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Originally supposed to be a special purpose vehicle (SPV) project, the Delhi-Gurgaon expressway’s mode of execution was midway changed to build-operate-transfer (BOT) — a move that could have possibly scripted its doom.

The comptroller and auditor general (CAG) had picked holes in the project’s inception and execution in the performance audit of the expressway that was presented to the Lok Sabha and the Rajya Sabha in December 2009.

The parliamentary committee, while observing the CAG report, had slammed the government for changing the mode of execution and thereby sowing the seeds of the mess the commuters have to face today.

“There were no internal guidelines or directions from the government for determining the mode of execution of the project. Such guidelines were issued much later in 2006 while the project started at least four years earlier. Also, the mode of execution of the project was SPV and it was subsequently changed to BOT despite the fact that the financial consultant initially did not find the model viable,” stated the report.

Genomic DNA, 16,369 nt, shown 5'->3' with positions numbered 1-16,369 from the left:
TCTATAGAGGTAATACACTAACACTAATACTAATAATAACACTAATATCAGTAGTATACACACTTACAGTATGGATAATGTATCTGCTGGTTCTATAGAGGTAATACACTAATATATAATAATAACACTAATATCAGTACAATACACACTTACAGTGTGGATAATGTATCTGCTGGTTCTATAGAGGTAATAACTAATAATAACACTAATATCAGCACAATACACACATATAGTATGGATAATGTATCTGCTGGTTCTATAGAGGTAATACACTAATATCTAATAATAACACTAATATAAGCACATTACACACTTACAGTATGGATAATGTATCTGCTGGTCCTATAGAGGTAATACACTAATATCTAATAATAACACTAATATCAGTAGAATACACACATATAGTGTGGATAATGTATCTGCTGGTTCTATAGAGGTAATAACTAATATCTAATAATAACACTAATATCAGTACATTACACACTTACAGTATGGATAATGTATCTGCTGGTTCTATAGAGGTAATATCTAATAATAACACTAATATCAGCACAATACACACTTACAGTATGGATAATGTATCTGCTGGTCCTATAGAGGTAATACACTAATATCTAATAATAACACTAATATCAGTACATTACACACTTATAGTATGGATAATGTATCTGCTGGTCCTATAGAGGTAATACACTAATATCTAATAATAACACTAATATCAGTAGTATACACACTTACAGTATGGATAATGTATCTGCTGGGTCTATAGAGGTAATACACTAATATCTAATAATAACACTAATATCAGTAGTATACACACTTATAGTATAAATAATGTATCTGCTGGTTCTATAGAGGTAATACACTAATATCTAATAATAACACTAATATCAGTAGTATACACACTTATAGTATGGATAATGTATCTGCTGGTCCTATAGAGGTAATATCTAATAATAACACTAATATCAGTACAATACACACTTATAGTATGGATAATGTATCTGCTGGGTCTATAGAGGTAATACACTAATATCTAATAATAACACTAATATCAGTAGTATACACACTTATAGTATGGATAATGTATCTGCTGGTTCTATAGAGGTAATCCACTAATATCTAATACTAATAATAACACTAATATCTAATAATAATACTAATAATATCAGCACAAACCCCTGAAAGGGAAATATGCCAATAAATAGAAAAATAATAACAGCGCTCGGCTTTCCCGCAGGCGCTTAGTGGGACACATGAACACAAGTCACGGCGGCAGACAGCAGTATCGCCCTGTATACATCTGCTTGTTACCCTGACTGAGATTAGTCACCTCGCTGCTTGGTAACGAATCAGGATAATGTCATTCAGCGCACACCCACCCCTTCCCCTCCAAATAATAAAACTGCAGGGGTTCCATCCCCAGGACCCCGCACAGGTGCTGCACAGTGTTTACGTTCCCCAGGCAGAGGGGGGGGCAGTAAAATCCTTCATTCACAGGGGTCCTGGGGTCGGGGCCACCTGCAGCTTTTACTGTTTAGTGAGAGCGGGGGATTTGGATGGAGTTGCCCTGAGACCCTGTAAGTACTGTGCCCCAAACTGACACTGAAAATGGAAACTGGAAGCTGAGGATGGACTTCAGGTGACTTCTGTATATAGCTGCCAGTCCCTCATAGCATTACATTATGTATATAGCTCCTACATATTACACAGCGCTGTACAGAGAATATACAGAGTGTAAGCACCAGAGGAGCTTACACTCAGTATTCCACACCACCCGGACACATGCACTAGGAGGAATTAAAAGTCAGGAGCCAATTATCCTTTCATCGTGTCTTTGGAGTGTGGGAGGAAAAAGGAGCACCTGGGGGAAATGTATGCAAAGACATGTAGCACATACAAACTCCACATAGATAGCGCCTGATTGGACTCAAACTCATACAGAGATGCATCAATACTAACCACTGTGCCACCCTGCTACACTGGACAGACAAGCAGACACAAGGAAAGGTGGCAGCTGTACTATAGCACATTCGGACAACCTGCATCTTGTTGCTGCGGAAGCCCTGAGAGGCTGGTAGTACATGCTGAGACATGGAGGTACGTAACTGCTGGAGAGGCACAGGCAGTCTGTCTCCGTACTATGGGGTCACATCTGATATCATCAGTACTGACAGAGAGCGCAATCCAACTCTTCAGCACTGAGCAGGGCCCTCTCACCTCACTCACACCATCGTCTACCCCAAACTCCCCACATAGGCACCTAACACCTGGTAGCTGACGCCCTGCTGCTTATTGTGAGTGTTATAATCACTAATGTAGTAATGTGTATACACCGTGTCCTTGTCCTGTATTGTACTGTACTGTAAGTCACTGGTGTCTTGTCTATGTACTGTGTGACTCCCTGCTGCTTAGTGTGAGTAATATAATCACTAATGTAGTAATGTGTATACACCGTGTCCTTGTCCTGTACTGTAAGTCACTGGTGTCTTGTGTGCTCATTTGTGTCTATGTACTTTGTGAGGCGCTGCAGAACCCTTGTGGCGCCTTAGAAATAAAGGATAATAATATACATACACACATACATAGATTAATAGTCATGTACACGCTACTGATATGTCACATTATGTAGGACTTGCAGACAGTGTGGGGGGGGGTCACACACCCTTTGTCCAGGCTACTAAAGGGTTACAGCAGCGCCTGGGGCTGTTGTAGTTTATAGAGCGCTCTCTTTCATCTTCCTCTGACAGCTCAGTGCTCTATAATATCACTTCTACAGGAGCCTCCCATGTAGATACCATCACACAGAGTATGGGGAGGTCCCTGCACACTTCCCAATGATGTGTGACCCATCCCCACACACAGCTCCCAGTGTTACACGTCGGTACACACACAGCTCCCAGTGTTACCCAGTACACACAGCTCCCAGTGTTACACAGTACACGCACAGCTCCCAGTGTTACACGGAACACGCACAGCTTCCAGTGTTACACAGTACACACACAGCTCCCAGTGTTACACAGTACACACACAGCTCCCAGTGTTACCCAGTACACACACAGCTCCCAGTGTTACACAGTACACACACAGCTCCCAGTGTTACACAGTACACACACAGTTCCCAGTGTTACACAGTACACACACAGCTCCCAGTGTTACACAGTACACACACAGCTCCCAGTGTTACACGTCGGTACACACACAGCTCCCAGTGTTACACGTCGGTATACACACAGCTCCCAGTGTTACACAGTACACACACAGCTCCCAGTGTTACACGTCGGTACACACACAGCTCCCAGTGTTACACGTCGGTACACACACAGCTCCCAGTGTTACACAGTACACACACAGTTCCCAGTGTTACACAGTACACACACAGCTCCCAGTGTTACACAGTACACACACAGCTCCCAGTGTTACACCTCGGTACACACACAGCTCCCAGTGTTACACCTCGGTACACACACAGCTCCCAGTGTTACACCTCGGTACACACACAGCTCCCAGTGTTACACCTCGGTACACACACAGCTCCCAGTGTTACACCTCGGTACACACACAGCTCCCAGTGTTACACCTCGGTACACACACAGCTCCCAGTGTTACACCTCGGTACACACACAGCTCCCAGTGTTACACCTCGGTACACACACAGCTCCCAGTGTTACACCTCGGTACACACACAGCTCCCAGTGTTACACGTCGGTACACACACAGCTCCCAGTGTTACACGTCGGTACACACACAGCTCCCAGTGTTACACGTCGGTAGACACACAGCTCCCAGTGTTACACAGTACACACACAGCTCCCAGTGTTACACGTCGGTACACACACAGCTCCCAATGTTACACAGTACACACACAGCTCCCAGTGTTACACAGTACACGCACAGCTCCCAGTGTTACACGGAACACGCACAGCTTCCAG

In the SPV mode, the Union government would have had the management, operation, control and responsibility of the expressway.

“I cannot comment why the government compromised on the mode. The commuters are left at the mercy of the private concessionaire who collect money for bad service,” said RP Indoria, former director general, ministry of road transport and highways.

The committee observed that the government changed the mode to increase private sector participation in the project.

“Under the SPV mode, the government had to bear the cost of the project. By shifting to BOT mode, the government saved money besides receiving R61 crore from the concessionaire,” said the committee report.

The committee observed that switching the mode indicated that there had been a certain kind of indecisiveness that clouded the entire process.

“The BOT mode has not been successful. This is the reason why the Gurgaon expressway’s five years of operation has been a bitter cause of resentment and public outcry. That is why the NHAI also moved the Delhi High Court to seek help in terminating the 20-year concessionaire contract,” said a National Highways Authority of India (NHAI) official.



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